Over the last few years, there has been an increasing interest in the study of music from different traditions from a computational perspective. Researchers with interests in this area have been meeting at the ISMIR conferences and communicate through an interest group in computational ethnomusicology, ethnocomp.
My interests started in 2008, with a study about how tonal features, extracted from music audio signals, can be useful to automatically organize music recordings from different traditions. It basically consisted on characterizing the scale by means of high-resolution HPCP features and combining these features with timbre and rhythm descriptors. As a result, we established some relationships between audio features and geography in our ISMIR2009 paper on Music and geography: content description of musical audio from different parts of the world. After that, I got interested in MIR and Flamenco music, and I have been working in a system for the automatic transcription of flamenco singing, thanks to the COFLA project. This is a challenging task, that will require a dedicated post!
ethnocomp has always been a small community, and two years ago we had the first event devoted to this research area, the first Folk Music Analysis (FMA) workshop that took place in Athens, Greece. Last year I had the chance of co-organizing the 2nd FMA in Seville, my home town, which was jointly organized with a conference on flamenco research. At the last ISMIR in Porto, we could see an increasing interest in this small field, and there was a large number of people attending the ethnocomp ‘dinner?. Moreover, at my research group, my boss Xavier Serra is leading an ERC grant dealing with MIR and traditional music, compmusic. I am very happy that this field gets more attention, and that we address the fact that all our technology has been designed for Western popular music. There is much work to do to develop culture-specific or culture-aware tools.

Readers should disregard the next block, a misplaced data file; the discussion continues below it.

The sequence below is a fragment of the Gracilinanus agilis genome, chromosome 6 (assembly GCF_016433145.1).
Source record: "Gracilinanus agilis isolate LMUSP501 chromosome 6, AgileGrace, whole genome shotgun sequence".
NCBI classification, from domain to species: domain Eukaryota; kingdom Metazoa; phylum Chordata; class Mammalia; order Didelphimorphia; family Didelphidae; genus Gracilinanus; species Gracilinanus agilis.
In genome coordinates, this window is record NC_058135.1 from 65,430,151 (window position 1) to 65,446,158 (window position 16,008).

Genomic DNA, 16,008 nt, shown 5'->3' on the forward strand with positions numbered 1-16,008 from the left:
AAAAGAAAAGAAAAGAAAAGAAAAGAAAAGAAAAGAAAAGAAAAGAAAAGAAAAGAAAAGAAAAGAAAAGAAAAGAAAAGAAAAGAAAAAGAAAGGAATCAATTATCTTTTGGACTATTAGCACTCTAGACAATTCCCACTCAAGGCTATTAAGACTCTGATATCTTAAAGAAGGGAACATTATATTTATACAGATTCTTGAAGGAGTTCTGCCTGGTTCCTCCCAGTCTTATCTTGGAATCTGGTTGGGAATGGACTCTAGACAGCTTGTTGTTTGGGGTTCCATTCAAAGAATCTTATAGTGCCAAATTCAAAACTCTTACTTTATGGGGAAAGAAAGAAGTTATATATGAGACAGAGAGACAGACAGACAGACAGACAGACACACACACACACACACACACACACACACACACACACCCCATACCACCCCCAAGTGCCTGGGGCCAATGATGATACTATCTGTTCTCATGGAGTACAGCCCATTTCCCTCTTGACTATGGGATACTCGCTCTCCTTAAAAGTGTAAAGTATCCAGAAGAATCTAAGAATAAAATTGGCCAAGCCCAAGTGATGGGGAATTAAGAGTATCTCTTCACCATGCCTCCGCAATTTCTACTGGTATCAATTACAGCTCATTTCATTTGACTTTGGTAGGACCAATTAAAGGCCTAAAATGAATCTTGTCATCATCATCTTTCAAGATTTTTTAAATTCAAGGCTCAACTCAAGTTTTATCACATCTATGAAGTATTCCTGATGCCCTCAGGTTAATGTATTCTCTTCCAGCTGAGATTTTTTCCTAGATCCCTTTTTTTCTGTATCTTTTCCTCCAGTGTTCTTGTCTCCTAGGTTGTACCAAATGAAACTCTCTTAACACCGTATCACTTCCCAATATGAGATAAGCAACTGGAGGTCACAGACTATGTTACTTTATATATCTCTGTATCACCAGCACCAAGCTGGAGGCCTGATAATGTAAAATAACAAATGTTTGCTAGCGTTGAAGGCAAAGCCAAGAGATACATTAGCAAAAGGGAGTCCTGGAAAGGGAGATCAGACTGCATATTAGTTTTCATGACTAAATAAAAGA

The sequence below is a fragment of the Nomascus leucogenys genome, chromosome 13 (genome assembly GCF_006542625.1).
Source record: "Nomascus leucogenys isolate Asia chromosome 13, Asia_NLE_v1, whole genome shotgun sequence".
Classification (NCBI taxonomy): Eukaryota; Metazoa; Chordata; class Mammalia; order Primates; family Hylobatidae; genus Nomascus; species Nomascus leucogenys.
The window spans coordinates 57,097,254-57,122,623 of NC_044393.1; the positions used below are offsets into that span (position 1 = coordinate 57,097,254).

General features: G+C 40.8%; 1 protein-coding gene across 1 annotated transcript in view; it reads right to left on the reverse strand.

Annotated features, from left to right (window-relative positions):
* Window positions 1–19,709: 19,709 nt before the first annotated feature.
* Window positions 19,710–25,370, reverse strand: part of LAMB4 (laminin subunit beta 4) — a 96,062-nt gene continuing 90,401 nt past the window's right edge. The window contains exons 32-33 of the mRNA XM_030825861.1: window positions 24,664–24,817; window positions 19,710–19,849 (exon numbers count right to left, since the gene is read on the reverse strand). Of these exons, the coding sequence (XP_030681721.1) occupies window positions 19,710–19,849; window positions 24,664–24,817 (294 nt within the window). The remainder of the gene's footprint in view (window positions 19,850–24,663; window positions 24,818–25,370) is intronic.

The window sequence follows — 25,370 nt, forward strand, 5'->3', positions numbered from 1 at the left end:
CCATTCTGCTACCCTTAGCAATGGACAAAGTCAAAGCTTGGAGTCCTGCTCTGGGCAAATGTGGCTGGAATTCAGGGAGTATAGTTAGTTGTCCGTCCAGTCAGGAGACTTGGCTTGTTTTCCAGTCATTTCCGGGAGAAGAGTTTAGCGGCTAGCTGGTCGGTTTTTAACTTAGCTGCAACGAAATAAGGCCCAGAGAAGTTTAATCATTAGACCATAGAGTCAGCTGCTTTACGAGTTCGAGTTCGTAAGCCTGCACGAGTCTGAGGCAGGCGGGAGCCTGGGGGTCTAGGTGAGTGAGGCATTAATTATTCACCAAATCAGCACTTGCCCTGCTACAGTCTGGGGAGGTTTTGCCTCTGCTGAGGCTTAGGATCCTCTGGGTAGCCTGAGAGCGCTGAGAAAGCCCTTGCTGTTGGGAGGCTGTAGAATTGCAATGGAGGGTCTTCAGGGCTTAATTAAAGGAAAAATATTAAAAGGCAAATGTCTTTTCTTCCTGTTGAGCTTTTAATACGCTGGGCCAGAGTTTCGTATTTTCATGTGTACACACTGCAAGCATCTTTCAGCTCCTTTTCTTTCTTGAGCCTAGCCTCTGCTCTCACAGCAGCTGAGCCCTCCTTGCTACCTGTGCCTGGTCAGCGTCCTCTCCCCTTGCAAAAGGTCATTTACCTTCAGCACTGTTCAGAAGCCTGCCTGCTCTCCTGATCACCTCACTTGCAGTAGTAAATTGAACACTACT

I then hope that this year’s FMA, which will take place in Amsterdam, will be a success! I am sure it will be a truly interdisciplinary event, gathering people from ethnomusicology, music performance and music information retrieval.
– Computational ethnomusicology
– Retrieval systems for non-western and folk musics
– New methods for music transcription
– Formalization of musical data
– Folk music classification systems
– Models of oral transmission of music
– Cognitive modelling of music
– Aesthetics and related philosophical issues
– Methodological issues
– Representational issues and models
– Audio and symbolic representations
– Formal and computational music analysis
3 February 2013: Deadline for abstract submissions
10 March 2013: Notification of acceptance/rejection of submissions
5 May 2013: Deadline for submission of revised abstracts or full papers
6 and 7 June: Workshop
Don’t miss it!!!!